Entering eternity, existing forever by Gregg Heid

    If I pray in the morning that Rich delivers an all inspiring sermon on Sunday, that Don receive peace of mind and spirit in his lonely room at Pine Ridge, and Del's cataract on his left eye is healed, along with billions of other prayers and petitions throughout the day, how can God receive and answer all of them?

    As C.S. Lewis states, "Our life comes to us moment by moment. One moment disappears before the next moment comes along."

    We live in the past, present and future. God lives outside of this realm of time and space. So, if a million people are communing with Him at 7 am in the morning, He doesn't have to listen to each one at exactly 7 am. It's like Mail Chimp, the email program that allows one to send up to 2,000 messages at the same time. Even though they are sent at the same time, they go out to each receiver one by one to read at his or her leisure. So, it is with God being outside of time, He can open and receive our prayer requests one by one at his leisure. Let's say I'm writing a story: A rock shattered the window and landed on the living room carpet. The crowd shouts, "Come out and face us, you coward."

    Mike picked up his gun and held it behind the wall with his left hand as he opened the door with his right. Mike is in the moment of the story. But I, the author, can get up and get a soda, think for 10 minutes before continuing with what happens to Mike. I am outside the time element of the story just as God is outside the moments of our prayer requests. He has infinite time to attend to each one of our concerns and prayers, just as an author has time to attend to the actions of his characters. For God, it is still the first day of creation and the last day of the California fires; the day your granddaughter was born and the day your grandmother died.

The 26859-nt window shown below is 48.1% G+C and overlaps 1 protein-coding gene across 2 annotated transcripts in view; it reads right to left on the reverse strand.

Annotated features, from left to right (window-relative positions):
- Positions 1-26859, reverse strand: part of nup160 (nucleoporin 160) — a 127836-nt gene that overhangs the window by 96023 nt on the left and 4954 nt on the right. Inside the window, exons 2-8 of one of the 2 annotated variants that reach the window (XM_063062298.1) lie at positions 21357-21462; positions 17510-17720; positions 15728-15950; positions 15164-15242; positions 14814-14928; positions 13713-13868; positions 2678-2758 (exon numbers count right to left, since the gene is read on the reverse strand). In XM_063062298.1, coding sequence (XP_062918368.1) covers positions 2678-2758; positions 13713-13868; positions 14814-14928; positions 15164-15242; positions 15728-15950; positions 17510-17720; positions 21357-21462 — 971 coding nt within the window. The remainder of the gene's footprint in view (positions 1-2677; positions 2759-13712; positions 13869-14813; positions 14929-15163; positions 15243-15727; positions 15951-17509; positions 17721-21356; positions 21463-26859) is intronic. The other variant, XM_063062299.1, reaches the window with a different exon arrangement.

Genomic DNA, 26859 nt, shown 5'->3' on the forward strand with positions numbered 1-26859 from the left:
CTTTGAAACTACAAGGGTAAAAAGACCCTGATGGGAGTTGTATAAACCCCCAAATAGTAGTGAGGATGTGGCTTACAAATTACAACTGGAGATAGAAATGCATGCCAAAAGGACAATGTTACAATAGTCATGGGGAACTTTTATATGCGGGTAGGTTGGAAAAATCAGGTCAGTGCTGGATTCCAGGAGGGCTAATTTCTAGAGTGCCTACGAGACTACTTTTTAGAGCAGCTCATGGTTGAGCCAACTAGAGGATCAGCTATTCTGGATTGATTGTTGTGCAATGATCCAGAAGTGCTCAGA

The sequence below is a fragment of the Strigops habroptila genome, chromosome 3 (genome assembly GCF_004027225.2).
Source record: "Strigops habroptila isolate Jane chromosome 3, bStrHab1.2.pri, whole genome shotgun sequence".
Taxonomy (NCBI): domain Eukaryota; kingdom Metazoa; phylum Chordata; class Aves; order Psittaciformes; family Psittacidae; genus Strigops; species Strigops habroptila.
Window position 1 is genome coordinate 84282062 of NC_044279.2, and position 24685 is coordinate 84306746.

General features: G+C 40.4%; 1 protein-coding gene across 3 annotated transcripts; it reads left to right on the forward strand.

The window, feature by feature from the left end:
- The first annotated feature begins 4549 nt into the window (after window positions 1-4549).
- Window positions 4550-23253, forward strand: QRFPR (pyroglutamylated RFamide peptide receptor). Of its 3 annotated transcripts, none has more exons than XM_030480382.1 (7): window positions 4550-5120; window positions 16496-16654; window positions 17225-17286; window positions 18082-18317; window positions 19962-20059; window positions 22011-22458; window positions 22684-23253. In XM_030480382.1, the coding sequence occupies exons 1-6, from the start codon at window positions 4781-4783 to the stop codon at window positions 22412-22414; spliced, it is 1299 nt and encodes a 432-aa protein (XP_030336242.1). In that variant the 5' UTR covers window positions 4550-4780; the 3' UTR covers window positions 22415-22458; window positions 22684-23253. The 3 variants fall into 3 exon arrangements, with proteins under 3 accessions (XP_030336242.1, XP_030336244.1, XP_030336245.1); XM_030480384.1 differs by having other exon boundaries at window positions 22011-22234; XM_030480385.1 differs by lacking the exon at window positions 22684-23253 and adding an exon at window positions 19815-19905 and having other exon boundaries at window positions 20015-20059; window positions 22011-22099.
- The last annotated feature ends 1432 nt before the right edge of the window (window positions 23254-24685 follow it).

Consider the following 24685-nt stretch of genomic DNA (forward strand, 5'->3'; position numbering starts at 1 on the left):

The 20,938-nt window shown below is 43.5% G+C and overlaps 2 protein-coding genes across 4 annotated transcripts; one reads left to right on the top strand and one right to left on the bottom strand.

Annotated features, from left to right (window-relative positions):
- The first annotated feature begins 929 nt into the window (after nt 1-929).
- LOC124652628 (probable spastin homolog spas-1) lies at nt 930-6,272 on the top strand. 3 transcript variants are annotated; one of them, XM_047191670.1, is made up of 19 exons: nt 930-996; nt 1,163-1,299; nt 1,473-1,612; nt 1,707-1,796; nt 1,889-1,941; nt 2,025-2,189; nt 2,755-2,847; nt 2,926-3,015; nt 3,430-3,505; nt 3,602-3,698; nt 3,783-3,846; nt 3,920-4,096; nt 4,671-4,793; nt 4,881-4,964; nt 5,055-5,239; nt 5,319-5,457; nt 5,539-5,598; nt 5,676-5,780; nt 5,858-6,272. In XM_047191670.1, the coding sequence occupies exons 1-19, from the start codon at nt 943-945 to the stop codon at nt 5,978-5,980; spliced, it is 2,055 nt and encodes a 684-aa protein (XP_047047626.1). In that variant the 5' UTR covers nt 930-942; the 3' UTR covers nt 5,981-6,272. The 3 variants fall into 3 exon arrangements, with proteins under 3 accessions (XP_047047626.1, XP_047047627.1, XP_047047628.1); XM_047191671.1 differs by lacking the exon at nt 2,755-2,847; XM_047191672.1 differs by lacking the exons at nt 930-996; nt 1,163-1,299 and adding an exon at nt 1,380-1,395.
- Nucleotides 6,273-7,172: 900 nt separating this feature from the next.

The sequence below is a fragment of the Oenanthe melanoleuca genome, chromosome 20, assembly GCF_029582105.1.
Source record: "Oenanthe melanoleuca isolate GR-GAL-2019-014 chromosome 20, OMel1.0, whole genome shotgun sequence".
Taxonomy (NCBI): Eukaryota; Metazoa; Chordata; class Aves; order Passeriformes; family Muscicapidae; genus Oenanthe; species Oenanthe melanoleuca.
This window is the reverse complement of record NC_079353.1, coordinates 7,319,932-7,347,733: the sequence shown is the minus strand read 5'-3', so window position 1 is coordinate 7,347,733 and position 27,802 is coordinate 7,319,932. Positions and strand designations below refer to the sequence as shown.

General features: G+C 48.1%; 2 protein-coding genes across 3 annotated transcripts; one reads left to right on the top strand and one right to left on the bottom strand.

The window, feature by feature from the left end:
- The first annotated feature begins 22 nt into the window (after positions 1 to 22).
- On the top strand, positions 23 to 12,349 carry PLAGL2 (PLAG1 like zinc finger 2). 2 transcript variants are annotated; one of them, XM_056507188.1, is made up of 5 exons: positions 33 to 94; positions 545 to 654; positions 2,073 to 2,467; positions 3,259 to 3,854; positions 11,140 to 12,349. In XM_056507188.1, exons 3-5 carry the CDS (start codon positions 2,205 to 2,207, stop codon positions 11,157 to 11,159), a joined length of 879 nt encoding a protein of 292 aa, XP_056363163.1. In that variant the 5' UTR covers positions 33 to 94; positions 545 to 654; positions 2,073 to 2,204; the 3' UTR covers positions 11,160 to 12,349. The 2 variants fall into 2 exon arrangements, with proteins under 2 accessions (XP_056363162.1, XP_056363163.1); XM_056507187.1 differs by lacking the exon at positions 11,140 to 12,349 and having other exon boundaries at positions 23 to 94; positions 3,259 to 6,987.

The Greeks had two words for time: chronos and kairos. Chronos is the concept of time marching on, kairos is the timeless moments in our lives, special events that touch eternity, like the birth of a baby, a daughter's wedding or prayer. Through prayer, our mind's thoughts enter eternity where God exists to tend to them. So, if we see time as a continuous line, then eternity is the page or plane upon which the line is drawn. God can see each dot on the line individually, uniquely, as the line is drawn or after the line is complete.

    This means all time is simultaneously present in eternity, as events in a novel are present in the mind of the author. All of our petitions and prayers are present in the mind of God, which means they are present in eternity, existing forever.

    So, when the Lord seems slow to answer your prayer, never give up; He might be getting a soda.


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